Gov. Ralph Northam’s “special session” of the General Assembly that begins today in Richmond is quickly turning into political farce.
What began as an emergency convocation of lawmakers to address the budget catastrophe brought on by Northam’s shutdown of the commonwealth and was expanded to include law enforcement reforms, now threatens to become a legislative free-for-all.
Members are merrily introducing bills that do everything from honor notable Virginians – those couldn’t wait until January? – to bills that prevent police officers from stopping cars when they detect the smell of marijuana.
(Odd, I couldn’t find a companion bill that prevents cops from detaining drivers who reek of alcohol.)
On the eve of the session, the President Pro Tempore of the Senate, Louise Lucas of Portsmouth, was charged with not one, but two felonies in connection with the June protests that culminated in the toppling of a Confederate monument that nearly killed a man.
“Lucas and six others, including local NAACP leaders and a local school board member, were charged with conspiring to commit a felony, and felony injury to a public monument in excess of $1,000,” Portsmouth Police Chief Angela Greene said Monday in the Richmond Times-Dispatch…
“Lucas, reached on her cellphone, did not immediately respond to a request for comment.”
The Richmond newspaper pointed out that Democrats hold a slim 21-19 majority in the senate. If Lucas doesn’t show in Richmond many of the far-left items on the Democrat’s wish list could die with just a single defection.
Naturally, Northam couldn’t resist race baiting when the charges against Lucas were announced.
“It’s deeply troubling that on the verge of Virginia passing long-overdue police reform, the first Black woman to serve as our [president] pro tempore is suddenly facing highly unusual charges,” Northam tweeted. “[Sen. Lucas], I look forward to seeing you in Richmond tomorrow – so we can get to work.”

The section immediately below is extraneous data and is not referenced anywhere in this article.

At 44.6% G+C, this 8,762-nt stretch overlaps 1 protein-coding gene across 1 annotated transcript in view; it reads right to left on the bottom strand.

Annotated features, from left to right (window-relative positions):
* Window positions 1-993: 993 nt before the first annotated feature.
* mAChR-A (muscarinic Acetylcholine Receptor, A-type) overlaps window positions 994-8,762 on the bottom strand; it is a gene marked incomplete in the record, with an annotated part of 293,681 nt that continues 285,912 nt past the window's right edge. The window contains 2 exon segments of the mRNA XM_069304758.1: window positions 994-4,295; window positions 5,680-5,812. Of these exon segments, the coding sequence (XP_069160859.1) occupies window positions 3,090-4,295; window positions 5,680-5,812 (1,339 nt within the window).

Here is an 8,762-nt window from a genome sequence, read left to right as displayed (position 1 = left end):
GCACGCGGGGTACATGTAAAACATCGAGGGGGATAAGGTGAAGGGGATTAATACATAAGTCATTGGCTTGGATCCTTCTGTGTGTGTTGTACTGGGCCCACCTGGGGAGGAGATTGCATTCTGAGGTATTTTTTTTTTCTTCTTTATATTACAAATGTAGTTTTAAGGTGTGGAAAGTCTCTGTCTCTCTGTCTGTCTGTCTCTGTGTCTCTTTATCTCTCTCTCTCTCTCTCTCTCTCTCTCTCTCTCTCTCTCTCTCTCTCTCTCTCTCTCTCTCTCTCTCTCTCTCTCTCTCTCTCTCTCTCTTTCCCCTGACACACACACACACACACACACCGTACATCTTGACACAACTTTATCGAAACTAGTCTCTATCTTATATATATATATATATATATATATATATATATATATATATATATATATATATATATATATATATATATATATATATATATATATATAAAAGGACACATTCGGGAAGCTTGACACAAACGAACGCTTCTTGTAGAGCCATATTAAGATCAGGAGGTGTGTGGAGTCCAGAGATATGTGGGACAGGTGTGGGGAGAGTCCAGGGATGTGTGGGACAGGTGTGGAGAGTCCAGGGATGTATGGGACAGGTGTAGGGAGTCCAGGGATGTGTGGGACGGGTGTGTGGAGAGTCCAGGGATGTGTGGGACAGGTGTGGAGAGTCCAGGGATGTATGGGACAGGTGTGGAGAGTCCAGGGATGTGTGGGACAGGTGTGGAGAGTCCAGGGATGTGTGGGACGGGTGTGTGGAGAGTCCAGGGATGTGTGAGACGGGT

Um, someone tug on the governor’s sleeve and tell him that Portsmouth’s police chief, who announced the charges, is also a black woman.
Given the opportunity to meet in the summer, the lawmakers so far have introduced 108 bills and resolutions. They include measures that make it more difficult to obtain a concealed carry permit and easier to be paroled from prison.
There are bills to ban chokeholds by police and an odious measure that would make an assault on a police officer a misdemeanor rather than a felony.
The most distasteful of the lot?
SR502, a resolution “Commending the Honorable Nolan Dawkins” who recently retired from the Alexandria Circuit Court.
If Dawkins’ name seems familiar, it’s because he was the judge who ignored objections from prosecutors in April and released accused rapist Ibrahim Bouaichi from jail on a $25,000 bond and didn’t require home monitoring.
On July 29th Bouaichi gunned down his rape victim, Karla Dominguez.
I don’t care what sort of illustrious career this judge enjoyed during his 26 years on the bench, honoring him less than three weeks after this gruesome murder is offensive.